Among the slew of lost documents, I found the following profound-but-silly poem, which I can’t remember writing. Although irreverent, and a bit embarrassing, I think the poem does a good job of describing the difficulty a person who loves to learn goes through, and furthermore hints at an eventual escape from duality and the false-thought of “Neither.”

I offer it hoping it will encourage those who think they are alone, and are the only ones who see the falsity of “Neither,” and pray the poem may even inspire them to resist the bureaucratic buffoonery we are enduring,


Some teachers say, “Stop slugging,
And learn to coo and sigh
Over Shakespeare’s sonnets
And how skylarks kiss the sky,”
But soon as class is over
It is time for Rugby’s slugging.
Then teacher’s do not like it much
If students coo of hugging,

Unless, of course, the hug is like
A wrestler’s embrace,
The sort of hug which grinds the green
Of sod upon your face,
But if you truly crouch and clout
Opponents in the nose
You learn it’s nearly naughty as
Handing them a rose.

Teachers have to channel you;
Contain you and restrain you.
Although you’re not a horse, they’ve got
To spur you and to rein you,
But when they tried to saddle me
I said, “Get off my back!
My freedom’s my virginity;
I have a thing you lack.”

Still they felt they had to start me
And they felt they had to stop me.
“Emulate! Imitate!
But, never, never copy!
Fifty footnotes earns an ‘A!’
A plagiarist’s a sneak!
Talk when you are spoken to
But never, never speak!”

They said, “Both in sports and poems
Comes times to bow to rules.
Obey, and be submissive,
As cowed as Hitler’s fools;
For both in sports and poetry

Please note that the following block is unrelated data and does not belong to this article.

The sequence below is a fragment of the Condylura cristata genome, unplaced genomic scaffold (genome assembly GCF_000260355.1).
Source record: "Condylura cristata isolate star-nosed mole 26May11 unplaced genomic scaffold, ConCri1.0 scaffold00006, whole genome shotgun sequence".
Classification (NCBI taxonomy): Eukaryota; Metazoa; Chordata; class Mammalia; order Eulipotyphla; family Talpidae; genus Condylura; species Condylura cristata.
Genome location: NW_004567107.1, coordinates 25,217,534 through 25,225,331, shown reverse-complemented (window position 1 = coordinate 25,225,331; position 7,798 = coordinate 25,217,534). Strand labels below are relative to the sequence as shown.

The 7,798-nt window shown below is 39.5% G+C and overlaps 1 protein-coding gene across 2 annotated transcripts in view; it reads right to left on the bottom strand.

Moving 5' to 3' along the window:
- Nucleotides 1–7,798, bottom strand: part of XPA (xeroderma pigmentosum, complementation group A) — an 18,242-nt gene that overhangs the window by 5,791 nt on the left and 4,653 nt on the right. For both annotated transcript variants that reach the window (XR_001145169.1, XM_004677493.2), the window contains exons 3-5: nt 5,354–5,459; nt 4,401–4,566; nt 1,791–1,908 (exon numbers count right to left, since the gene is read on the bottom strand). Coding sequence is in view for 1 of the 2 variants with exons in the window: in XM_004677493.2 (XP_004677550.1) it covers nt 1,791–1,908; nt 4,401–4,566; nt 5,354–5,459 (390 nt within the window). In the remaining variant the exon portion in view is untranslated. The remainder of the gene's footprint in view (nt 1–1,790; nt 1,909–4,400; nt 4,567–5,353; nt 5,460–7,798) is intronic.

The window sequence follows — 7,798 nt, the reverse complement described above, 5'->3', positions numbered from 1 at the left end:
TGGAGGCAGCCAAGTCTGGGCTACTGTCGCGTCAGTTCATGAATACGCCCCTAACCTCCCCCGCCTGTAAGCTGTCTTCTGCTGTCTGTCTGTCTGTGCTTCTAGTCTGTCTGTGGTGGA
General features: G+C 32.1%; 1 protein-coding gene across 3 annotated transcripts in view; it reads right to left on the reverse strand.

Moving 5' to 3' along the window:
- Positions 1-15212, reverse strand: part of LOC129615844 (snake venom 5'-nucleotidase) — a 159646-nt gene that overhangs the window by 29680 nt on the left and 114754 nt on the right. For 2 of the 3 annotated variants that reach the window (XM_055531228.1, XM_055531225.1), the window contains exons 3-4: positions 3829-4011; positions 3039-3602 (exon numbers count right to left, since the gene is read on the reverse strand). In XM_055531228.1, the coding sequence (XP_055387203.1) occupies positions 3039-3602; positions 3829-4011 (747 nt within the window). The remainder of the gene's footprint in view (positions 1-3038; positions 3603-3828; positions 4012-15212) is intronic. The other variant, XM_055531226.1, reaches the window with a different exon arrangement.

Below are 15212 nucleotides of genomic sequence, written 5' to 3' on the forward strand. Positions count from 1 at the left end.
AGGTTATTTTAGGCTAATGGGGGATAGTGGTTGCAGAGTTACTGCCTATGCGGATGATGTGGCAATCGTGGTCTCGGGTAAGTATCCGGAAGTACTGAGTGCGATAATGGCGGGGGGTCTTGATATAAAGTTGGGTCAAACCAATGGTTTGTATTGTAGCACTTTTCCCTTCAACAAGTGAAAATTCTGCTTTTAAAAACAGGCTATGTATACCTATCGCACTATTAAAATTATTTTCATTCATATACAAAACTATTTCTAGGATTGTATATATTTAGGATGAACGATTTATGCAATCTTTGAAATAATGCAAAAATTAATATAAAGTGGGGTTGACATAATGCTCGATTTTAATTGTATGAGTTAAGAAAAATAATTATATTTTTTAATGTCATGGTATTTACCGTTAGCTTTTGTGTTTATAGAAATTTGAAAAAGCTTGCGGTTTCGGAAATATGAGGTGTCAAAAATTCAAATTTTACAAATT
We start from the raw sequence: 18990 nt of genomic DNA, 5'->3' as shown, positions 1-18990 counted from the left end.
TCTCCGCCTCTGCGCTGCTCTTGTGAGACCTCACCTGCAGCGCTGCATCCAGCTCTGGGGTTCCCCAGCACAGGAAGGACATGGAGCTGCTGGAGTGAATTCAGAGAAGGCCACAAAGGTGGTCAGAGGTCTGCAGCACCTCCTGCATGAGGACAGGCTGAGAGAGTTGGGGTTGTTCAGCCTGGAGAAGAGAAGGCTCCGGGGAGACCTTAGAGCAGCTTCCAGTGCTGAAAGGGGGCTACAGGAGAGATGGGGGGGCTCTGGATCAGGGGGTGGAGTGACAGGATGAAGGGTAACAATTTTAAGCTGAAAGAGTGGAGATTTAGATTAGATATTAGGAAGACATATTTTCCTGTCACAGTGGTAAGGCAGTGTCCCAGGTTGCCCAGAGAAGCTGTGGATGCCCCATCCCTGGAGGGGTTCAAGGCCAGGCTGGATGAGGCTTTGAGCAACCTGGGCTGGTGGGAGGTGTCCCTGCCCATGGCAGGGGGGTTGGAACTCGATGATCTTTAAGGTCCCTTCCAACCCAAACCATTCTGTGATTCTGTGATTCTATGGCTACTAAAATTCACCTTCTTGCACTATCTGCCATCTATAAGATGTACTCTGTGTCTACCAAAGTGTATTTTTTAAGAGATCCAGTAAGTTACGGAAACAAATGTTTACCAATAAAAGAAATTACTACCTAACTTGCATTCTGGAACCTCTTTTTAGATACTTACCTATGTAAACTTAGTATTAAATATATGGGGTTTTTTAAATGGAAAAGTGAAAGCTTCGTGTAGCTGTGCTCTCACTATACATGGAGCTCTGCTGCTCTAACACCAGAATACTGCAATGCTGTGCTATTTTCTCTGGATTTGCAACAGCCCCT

Comes times to set all free
And race along the sidelines
Like a spirit soaring free!”

What a tricky task they faced
Teaching, “Don’t, but do.”
I was like a Juliet
And teachers, Montigue.
Knowledge has the sweetest lips.
I knew I was unkissed.
The teachers urged that I lie still
And then, “Resist! Resist!”

But when I was a student
I couldn’t stand be goosed.
I’d slap away the teacher’s leer
And wouldn’t be seduced.
I wouldn’t take the ball and run
Down sidelines like I should.
I streaked across the sidelines
And I headed for the wood.

I heard the voices hollering
That I had lost my mind.
I listened as the voices
Finally faded, far behind,
But I felt not a bit of shame
For being out of bounds
And broke the school’s commandment
About staying on its grounds.

Then I learned that schools protect.
The world is not so nice.
Though schools can seem too squishy
The world’s as hard as ice.
Where schools seduce with blandishments,
“Please don’t be an escapist,”
The world does not seduce at all.
The world’s a clumsy rapist.

What a rugby game it is
When business holds the ball!
The greedy build their mansions up
But greed then covets all
‘Til greed tears lovely mansions down
And revolution’s red
Is all that’s left of rainbows
That were promised to the dead.

The poor go limping down a field
With sidelines creeping near
Until they’re in an alley
Ruled by slumlord’s fisted fear.
Finally there’s a riot
And the scrum’s a savage game:
The balls are rolling human heads
But sidelines are the same.

But when I was a worker
I couldn’t stand be goosed.
When Left and Right spoke promises
I wouldn’t be seduced.
They were just opposing sides
Which form an alley’s hall,
And thinking back to days in school
I smiled and took the ball.

I’d learned that if you scale the walls
You stay in states you’re in:
East to west, or west to east,
You stay within Berlin.
Though you may clamber eastwards
Over scrums to dawning day
You’ll find you’re soon in shadow
And can’t see the sunset’s ray.

Wherever there’s a standing wall
There shadows will persist.
The morning that you fall in love
Makes you an anarchist.
We cannot love a thing of fear
That pushes us apart.
Something about every wall’s
Offensive to the heart.

The wall remains as long as rules
Are bricked to build them up.
I took the ball I held and gave
It to a passing pup.
To heck with rules. To heck with scrums.
To heck with hugs and slugs.
To heck with rolled-out carpets
And to heck with pulled-out rugs.

The dog I gave the ball to
Made the answer plain as day:
It wagged its tail and with its eyes
Said, “Come on! Let us play!”
And that is the seduction
Which every student faces,
And that’s what the predicament
Of the human race is.